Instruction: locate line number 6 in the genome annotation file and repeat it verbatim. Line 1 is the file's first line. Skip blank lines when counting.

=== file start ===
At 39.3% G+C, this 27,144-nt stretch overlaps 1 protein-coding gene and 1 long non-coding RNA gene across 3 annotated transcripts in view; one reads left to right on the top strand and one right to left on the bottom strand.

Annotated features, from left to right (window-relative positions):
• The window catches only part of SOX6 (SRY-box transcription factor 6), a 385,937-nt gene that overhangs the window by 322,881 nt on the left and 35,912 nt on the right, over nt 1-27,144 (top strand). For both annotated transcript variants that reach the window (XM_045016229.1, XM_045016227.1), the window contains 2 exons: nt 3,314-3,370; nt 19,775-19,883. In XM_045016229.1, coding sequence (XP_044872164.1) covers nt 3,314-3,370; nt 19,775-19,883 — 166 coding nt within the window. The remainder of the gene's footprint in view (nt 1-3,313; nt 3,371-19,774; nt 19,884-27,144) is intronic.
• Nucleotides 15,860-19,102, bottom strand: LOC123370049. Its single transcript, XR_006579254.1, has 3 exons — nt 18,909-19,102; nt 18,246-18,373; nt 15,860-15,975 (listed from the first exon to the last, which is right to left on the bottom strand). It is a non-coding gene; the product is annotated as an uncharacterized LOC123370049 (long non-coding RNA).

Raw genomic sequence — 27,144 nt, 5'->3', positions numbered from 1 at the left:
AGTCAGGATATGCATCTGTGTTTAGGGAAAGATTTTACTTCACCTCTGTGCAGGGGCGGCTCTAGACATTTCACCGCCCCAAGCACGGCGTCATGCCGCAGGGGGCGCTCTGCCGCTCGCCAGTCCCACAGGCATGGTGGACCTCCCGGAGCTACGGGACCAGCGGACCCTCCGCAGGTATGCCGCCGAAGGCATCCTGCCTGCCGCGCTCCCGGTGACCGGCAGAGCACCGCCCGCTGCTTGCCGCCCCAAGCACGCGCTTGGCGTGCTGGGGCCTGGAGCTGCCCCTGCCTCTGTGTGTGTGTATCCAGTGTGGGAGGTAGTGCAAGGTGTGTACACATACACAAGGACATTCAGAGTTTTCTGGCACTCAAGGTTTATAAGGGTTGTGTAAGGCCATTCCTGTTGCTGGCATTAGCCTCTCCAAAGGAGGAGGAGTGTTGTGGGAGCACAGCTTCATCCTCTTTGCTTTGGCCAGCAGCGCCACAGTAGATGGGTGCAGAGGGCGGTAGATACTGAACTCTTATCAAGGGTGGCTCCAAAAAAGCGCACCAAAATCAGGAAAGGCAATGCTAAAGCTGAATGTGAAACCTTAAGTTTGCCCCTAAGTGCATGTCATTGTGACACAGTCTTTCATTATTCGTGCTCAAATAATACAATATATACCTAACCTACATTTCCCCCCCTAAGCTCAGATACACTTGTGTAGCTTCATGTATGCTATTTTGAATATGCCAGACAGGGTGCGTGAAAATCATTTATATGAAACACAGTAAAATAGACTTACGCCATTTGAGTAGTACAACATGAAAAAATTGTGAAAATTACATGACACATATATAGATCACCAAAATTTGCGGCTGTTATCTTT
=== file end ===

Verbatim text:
AGTCAGGATATGCATCTGTGTTTAGGGAAAGATTTTACTTCACCTCTGTGCAGGGGCGGCTCTAGACATTTCACCGCCCCAAGCACGGCGTCATGCCGCAGGGGGCGCTCTGCCGCTCGCCAGTCCCACAGGCATGGTGGACCTCCCGGAGCTACGGGACCAGCGGACCCTCCGCAGGTATGCCGCCGAAGGCATCCTGCCTGCCGCGCTCCCGGTGACCGGCAGAGCACCGCCCGCTGCTTGCCGCCCCAAGCACGCGCTTGGCGTGCTGGGGCCTGGAGCTGCCCCTGCCTCTGTGTGTGTGTATCCAGTGTGGGAGGTAGTGCAAGGTGTGTACACATACACAAGGACATTCAGAGTTTTCTGGCACTCAAGGTTTATAAGGGTTGTGTAAGGCCATTCCTGTTGCTGGCATTAGCCTCTCCAAAGGAGGAGGAGTGTTGTGGGAGCACAGCTTCATCCTCTTTGCTTTGGCCAGCAGCGCCACAGTAGATGGGTGCAGAGGGCGGTAGATACTGAACTCTTATCAAGGGTGGCTCCAAAAAAGCGCACCAAAATCAGGAAAGGCAATGCTAAAGCTGAATGTGAAACCTTAAGTTTGCCCCTAAGTGCATGTCATTGTGACACAGTCTTTCATTATTCGTGCTCAAATAATACAATATATACCTAACCTACATTTCCCCCCCTAAGCTCAGATACACTTGTGTAGCTTCATGTATGCTATTTTGAATATGCCAGACAGGGTGCGTGAAAATCATTTATATGAAACACAGTAAAATAGACTTACGCCATTTGAGTAGTACAACATGAAAAAATTGTGAAAATTACATGACACATATATAGATCACCAAAATTTGCGGCTGTTATCTTT